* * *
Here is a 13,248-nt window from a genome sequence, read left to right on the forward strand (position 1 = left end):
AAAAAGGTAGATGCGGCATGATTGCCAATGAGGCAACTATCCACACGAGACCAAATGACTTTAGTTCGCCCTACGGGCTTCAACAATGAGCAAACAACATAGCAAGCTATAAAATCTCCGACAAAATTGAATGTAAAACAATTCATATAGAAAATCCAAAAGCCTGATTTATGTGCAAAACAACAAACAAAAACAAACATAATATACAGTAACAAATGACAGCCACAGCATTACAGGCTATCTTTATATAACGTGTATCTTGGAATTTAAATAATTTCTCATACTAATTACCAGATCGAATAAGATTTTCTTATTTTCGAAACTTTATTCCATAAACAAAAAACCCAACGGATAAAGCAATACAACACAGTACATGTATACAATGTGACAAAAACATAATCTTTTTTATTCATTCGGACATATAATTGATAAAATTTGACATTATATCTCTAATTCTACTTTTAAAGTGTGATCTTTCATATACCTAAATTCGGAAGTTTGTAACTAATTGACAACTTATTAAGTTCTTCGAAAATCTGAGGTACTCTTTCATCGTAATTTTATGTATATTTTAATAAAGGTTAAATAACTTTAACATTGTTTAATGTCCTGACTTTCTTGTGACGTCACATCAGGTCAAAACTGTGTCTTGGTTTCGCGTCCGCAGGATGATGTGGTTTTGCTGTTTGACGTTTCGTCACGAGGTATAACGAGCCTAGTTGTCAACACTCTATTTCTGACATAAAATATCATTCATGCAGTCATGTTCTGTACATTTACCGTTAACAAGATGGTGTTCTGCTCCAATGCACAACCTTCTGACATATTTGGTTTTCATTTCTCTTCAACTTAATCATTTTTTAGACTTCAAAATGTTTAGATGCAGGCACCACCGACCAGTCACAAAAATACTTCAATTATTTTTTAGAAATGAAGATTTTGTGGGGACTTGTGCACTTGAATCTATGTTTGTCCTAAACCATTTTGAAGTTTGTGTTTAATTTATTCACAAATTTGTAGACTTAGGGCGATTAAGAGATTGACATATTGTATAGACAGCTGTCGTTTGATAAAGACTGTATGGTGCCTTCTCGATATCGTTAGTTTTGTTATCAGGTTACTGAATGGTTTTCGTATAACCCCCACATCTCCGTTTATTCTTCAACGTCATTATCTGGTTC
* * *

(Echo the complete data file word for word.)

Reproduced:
Here is a 13,248-nt window from a genome sequence, read left to right on the forward strand (position 1 = left end):
AAAAAGGTAGATGCGGCATGATTGCCAATGAGGCAACTATCCACACGAGACCAAATGACTTTAGTTCGCCCTACGGGCTTCAACAATGAGCAAACAACATAGCAAGCTATAAAATCTCCGACAAAATTGAATGTAAAACAATTCATATAGAAAATCCAAAAGCCTGATTTATGTGCAAAACAACAAACAAAAACAAACATAATATACAGTAACAAATGACAGCCACAGCATTACAGGCTATCTTTATATAACGTGTATCTTGGAATTTAAATAATTTCTCATACTAATTACCAGATCGAATAAGATTTTCTTATTTTCGAAACTTTATTCCATAAACAAAAAACCCAACGGATAAAGCAATACAACACAGTACATGTATACAATGTGACAAAAACATAATCTTTTTTATTCATTCGGACATATAATTGATAAAATTTGACATTATATCTCTAATTCTACTTTTAAAGTGTGATCTTTCATATACCTAAATTCGGAAGTTTGTAACTAATTGACAACTTATTAAGTTCTTCGAAAATCTGAGGTACTCTTTCATCGTAATTTTATGTATATTTTAATAAAGGTTAAATAACTTTAACATTGTTTAATGTCCTGACTTTCTTGTGACGTCACATCAGGTCAAAACTGTGTCTTGGTTTCGCGTCCGCAGGATGATGTGGTTTTGCTGTTTGACGTTTCGTCACGAGGTATAACGAGCCTAGTTGTCAACACTCTATTTCTGACATAAAATATCATTCATGCAGTCATGTTCTGTACATTTACCGTTAACAAGATGGTGTTCTGCTCCAATGCACAACCTTCTGACATATTTGGTTTTCATTTCTCTTCAACTTAATCATTTTTTAGACTTCAAAATGTTTAGATGCAGGCACCACCGACCAGTCACAAAAATACTTCAATTATTTTTTAGAAATGAAGATTTTGTGGGGACTTGTGCACTTGAATCTATGTTTGTCCTAAACCATTTTGAAGTTTGTGTTTAATTTATTCACAAATTTGTAGACTTAGGGCGATTAAGAGATTGACATATTGTATAGACAGCTGTCGTTTGATAAAGACTGTATGGTGCCTTCTCGATATCGTTAGTTTTGTTATCAGGTTACTGAATGGTTTTCGTATAACCCCCACATCTCCGTTTATTCTTCAACGTCATTATCTGGTTC